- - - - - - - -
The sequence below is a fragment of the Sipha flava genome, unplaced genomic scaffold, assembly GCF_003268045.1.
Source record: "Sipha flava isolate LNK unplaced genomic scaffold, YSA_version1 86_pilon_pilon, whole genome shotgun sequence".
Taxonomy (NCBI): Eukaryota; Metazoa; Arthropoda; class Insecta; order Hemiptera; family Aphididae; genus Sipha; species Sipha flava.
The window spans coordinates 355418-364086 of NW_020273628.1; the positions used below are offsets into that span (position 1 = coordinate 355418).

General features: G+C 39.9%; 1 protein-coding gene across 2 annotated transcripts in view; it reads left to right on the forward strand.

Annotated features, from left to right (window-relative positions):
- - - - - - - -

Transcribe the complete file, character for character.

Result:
The sequence below is a fragment of the Sipha flava genome, unplaced genomic scaffold, assembly GCF_003268045.1.
Source record: "Sipha flava isolate LNK unplaced genomic scaffold, YSA_version1 86_pilon_pilon, whole genome shotgun sequence".
Taxonomy (NCBI): Eukaryota; Metazoa; Arthropoda; class Insecta; order Hemiptera; family Aphididae; genus Sipha; species Sipha flava.
The window spans coordinates 355418-364086 of NW_020273628.1; the positions used below are offsets into that span (position 1 = coordinate 355418).

General features: G+C 39.9%; 1 protein-coding gene across 2 annotated transcripts in view; it reads left to right on the forward strand.

Annotated features, from left to right (window-relative positions):